David Scadden is the Gerald and Darlene Jordan Professor of Medicine at Harvard University. He is a hematologist/oncologist who focuses on bringing stem cell biology to patient care. He founded and directs the Center for Regenerative Medicine at the Massachusetts General Hospital and with Douglas Melton, co-founded and co-directs the Harvard Stem Cell Institute and the Harvard University Department of Stem Cell and Regenerative Biology. He is a member of the American Academy of Arts and Sciences, the Institute of Medicine of the National Academies of Science, the Board of External Experts for the National Heart, Lung and Blood Institute and a former member of the National Cancer Institute’s Board of Scientific Counselors. StemBook caught up with David to talk with him about his research, trends in bone marrow transplants, AIDS, and more.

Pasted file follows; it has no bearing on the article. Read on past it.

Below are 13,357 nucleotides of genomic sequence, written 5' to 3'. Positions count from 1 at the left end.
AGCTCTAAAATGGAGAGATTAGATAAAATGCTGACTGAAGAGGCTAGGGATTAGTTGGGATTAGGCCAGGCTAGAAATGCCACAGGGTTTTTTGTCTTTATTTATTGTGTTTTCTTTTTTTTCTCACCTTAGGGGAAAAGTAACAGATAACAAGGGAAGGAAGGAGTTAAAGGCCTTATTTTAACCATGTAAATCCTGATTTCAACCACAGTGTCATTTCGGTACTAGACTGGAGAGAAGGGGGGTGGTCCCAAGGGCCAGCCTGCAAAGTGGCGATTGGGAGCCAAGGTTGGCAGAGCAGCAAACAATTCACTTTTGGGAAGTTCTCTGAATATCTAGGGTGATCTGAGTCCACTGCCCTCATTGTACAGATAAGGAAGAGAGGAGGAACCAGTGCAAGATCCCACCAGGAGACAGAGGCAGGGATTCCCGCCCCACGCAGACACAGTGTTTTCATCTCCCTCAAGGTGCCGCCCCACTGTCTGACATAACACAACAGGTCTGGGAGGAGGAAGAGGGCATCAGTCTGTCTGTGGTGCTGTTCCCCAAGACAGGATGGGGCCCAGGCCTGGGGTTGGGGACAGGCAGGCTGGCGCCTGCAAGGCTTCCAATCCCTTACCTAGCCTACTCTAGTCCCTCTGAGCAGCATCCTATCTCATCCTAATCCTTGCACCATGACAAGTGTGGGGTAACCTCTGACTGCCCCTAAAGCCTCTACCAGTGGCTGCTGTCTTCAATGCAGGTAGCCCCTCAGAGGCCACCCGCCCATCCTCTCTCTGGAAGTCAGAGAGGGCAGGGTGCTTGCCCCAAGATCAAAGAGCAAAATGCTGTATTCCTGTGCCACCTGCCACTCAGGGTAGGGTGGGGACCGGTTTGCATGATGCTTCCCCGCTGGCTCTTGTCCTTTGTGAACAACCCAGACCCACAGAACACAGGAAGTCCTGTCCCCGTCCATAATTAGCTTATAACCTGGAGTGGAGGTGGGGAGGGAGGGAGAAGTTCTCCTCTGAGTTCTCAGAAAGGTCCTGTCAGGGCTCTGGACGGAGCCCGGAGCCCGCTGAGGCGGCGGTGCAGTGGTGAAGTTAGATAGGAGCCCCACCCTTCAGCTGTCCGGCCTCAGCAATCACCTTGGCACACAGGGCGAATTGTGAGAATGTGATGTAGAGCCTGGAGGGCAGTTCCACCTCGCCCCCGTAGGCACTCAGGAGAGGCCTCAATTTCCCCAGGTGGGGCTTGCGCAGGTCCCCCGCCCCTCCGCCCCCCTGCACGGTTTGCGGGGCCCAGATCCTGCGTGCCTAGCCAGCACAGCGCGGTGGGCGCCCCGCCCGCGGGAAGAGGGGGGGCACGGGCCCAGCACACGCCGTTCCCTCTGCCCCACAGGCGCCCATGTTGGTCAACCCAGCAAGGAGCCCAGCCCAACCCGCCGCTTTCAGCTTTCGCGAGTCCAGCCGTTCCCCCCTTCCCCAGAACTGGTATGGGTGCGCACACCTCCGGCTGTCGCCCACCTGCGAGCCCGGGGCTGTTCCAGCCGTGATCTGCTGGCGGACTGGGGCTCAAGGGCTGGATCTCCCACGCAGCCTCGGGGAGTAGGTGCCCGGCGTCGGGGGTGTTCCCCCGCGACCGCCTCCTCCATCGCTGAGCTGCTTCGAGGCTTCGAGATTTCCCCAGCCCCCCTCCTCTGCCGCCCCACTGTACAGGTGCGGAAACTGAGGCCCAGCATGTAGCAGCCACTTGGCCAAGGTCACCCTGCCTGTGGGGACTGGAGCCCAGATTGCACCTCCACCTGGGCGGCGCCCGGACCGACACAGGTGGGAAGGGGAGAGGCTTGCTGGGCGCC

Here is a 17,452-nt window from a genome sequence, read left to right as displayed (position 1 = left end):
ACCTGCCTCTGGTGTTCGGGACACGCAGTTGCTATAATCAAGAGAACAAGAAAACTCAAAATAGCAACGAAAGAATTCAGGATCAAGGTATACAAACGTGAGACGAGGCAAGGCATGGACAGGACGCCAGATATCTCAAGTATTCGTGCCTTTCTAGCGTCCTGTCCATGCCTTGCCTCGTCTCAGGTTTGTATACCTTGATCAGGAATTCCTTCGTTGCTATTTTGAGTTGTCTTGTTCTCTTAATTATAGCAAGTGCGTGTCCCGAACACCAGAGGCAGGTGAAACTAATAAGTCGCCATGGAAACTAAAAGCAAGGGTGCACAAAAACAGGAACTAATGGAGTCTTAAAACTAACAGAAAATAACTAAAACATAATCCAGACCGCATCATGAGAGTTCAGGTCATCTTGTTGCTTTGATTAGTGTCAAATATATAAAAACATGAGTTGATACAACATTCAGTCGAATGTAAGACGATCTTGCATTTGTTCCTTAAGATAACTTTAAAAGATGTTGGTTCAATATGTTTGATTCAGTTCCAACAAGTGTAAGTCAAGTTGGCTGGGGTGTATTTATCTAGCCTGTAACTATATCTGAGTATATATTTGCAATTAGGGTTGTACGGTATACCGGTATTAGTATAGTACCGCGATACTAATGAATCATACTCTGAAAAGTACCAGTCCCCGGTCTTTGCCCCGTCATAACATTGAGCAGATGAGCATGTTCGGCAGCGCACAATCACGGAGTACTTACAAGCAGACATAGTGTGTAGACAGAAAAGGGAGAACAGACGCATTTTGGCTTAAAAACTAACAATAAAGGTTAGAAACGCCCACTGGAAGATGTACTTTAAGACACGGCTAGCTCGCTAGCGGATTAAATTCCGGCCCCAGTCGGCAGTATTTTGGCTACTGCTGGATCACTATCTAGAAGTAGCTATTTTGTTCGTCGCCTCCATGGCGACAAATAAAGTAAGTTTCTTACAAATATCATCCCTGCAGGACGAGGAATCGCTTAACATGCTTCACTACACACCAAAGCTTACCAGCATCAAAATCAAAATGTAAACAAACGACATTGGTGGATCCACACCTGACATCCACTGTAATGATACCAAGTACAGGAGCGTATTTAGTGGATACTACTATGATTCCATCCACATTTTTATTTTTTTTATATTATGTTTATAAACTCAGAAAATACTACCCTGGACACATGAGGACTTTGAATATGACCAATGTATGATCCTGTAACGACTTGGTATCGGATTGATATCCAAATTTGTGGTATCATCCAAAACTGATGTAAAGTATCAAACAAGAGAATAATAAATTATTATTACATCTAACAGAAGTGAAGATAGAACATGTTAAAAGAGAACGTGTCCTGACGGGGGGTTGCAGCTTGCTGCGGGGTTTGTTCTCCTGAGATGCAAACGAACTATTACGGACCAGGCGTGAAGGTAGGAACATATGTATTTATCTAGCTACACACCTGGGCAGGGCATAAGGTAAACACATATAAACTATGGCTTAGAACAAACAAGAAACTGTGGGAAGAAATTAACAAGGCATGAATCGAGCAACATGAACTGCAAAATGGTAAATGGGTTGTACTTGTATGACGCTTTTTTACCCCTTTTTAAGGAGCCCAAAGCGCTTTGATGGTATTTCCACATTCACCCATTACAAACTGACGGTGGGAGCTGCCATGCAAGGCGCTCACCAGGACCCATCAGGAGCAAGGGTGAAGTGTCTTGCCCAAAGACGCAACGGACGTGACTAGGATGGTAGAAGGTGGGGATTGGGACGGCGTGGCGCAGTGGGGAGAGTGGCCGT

Below is an edited version of David’s conversation with StemBook’s editor, Lisa Girard
Could you give StemBook readers a brief overview of the research in your lab?
Sure, as a hematologist-oncologist I became involved in stem cell research because of the power of stem cells for patients, literally bringing a patient back from the brink of death. For patients with severe blood disorders, stem cell transplant can be their only hope and when it works, it can restore people to a full, vigorous life. But, it is available to only the minority of patients who could benefit from it. If we can provide therapy of that power for more people with more varied diseases, then stem cell biology will have fulfilled its promise. My lab is trying to understand some of basic principles by which the body regulates blood stem cells so we can better take advantage of those mechanisms to improve regeneration in settings like stem cell transplants and AIDS. And we want to understand how those processes become corrupted in malignant diseases like myelodysplasia and leukemia. We think the microenvironment where stem cells live has a lot to teach us about how nature has engineered the controls; how the body turns on and off the blood stem cell to make the more than 100 billion new blood cells that we need every day.